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Viv Milsom was one of three community representatives appointed to the seven-person independent advisory group tasked with reviewing future representation in the Queenstown Lakes district.
The group recommended the creation of three new wards with four councillors representing each ward, no longer having an Arrowtown ward and disestablishing community boards.
Ms Milsom said she was concerned about the length of time Wanaka residents were being given to have a say on the recommendation (July 5 to August 6).
She was also concerned at the council process.
A recent full-page advertisement placed by the Queenstown Lakes District Council in the weekly Wanaka and Queenstown community newspapers left some believing the council was offering two recommendations, she said.
They were either three Wanaka ward councillors and a board, or four councillors and no Wanaka Community Board.
"Wanaka is entitled to a fourth councillor based on population growth. And this has nothing to do with either retaining or disestablishing the board — this is a quite different issue."
The Otago Daily Times asked council communications manager Naell Crosby-Roe if the advertisement was misleading and he agreed having the word "recommendations" in the advertisement could be confusing but there were no plans to change the wording.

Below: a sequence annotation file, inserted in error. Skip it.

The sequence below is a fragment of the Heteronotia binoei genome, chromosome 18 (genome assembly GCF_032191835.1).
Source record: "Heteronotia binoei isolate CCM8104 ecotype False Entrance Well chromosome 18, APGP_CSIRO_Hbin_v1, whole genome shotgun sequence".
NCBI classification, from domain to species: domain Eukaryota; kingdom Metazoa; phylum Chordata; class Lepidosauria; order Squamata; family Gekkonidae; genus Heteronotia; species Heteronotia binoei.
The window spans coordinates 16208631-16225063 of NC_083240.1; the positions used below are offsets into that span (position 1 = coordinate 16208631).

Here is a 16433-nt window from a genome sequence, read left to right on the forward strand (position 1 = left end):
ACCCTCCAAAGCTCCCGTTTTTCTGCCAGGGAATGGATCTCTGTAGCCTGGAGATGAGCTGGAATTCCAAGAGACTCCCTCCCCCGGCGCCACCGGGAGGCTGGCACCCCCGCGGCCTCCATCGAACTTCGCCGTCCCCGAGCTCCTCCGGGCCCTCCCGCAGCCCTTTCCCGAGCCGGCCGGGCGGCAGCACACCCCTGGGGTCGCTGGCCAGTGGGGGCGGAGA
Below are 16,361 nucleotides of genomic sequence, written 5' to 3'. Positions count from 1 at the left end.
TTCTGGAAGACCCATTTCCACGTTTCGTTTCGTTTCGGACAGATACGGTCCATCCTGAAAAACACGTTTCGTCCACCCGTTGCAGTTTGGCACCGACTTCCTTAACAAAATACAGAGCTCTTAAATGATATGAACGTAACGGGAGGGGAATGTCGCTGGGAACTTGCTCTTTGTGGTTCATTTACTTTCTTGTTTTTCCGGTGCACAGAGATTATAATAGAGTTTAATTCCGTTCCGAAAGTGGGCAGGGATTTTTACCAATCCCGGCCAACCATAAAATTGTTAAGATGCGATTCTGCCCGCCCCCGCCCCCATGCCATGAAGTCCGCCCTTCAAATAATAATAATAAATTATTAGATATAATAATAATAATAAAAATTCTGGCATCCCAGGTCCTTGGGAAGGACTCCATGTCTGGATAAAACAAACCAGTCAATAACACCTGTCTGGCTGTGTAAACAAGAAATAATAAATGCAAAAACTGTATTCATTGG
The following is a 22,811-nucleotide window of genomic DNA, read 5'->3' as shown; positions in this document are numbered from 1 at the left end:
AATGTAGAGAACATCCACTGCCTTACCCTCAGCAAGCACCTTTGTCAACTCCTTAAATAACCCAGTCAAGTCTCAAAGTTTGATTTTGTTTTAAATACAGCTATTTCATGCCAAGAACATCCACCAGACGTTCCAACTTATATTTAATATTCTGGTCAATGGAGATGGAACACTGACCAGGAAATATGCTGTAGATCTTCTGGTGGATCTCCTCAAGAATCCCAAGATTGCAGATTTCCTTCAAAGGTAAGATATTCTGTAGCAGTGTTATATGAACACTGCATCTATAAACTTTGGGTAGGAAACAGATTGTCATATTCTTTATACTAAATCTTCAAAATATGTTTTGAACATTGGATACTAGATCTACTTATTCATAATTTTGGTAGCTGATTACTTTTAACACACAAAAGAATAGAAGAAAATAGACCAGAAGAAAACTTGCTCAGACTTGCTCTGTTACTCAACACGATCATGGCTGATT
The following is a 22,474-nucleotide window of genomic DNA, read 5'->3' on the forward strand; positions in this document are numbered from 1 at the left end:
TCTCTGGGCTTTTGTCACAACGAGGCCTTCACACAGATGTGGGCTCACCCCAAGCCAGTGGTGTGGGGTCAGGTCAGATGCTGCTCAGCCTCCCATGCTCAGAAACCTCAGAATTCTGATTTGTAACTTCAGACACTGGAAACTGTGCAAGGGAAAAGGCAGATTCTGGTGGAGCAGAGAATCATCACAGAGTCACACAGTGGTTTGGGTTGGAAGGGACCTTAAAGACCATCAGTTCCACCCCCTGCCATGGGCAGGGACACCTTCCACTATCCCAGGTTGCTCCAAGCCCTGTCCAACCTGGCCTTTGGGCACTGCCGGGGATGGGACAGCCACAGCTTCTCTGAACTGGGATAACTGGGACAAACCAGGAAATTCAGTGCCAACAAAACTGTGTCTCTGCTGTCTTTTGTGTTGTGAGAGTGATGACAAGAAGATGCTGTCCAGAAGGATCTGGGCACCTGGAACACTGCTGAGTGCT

Mr Crosby-Roe said Ms Milsom was wrong in assuming Wanaka would automatically get a new councillor at the end of the triennium as the decision to add a new councillor (and what the overall councillor numbers would be) would be made after the consultation process.
Council electoral officer and senior governance adviser Jane Robertson said if council voted to retain the status quo and not add extra councillors then the proposal would have to be referred to the Local Government Commission.
Due to population increases in both the Wanaka and Arrowtown wards, that arrangement would be "non-compliant with the Local Electoral Act", she said.
Ms Milsom said she was also concerned at how the advisory board’s recommendation was presented to councillors, as it was in a workshop and not in a written report.
The vote to recommend no community boards was "very divided", she said.
In comparison the vote to disband the Arrowtown ward as a separate ward was passed overwhelmingly by the advisory group, she said.
The council passed the advisory group’s recommendation but also added a last-minute amendment to retain the Arrowtown ward.
"They [the councillors] suggest they are following the advice of the independent advisory group but when it came to disestablishing the Arrowtown ward they have chosen not to follow the advice of the advisory group."